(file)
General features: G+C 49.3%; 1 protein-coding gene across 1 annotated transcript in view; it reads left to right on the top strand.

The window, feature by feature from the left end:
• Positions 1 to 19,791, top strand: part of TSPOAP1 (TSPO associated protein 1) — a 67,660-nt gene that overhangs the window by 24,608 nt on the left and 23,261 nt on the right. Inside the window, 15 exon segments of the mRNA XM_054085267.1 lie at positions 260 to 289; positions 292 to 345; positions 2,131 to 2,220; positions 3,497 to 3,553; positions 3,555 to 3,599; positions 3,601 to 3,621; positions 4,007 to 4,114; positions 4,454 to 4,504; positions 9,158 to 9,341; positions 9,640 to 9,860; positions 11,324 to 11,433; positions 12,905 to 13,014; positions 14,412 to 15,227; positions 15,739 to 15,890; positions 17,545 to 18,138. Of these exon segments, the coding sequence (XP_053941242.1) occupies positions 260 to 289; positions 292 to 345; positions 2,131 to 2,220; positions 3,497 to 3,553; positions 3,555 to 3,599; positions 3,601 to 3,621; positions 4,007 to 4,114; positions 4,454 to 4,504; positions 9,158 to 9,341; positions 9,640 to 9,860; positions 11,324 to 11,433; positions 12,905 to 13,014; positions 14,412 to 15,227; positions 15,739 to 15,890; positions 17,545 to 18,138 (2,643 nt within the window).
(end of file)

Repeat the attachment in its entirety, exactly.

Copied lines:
General features: G+C 49.3%; 1 protein-coding gene across 1 annotated transcript in view; it reads left to right on the top strand.

The window, feature by feature from the left end:
• Positions 1 to 19,791, top strand: part of TSPOAP1 (TSPO associated protein 1) — a 67,660-nt gene that overhangs the window by 24,608 nt on the left and 23,261 nt on the right. Inside the window, 15 exon segments of the mRNA XM_054085267.1 lie at positions 260 to 289; positions 292 to 345; positions 2,131 to 2,220; positions 3,497 to 3,553; positions 3,555 to 3,599; positions 3,601 to 3,621; positions 4,007 to 4,114; positions 4,454 to 4,504; positions 9,158 to 9,341; positions 9,640 to 9,860; positions 11,324 to 11,433; positions 12,905 to 13,014; positions 14,412 to 15,227; positions 15,739 to 15,890; positions 17,545 to 18,138. Of these exon segments, the coding sequence (XP_053941242.1) occupies positions 260 to 289; positions 292 to 345; positions 2,131 to 2,220; positions 3,497 to 3,553; positions 3,555 to 3,599; positions 3,601 to 3,621; positions 4,007 to 4,114; positions 4,454 to 4,504; positions 9,158 to 9,341; positions 9,640 to 9,860; positions 11,324 to 11,433; positions 12,905 to 13,014; positions 14,412 to 15,227; positions 15,739 to 15,890; positions 17,545 to 18,138 (2,643 nt within the window).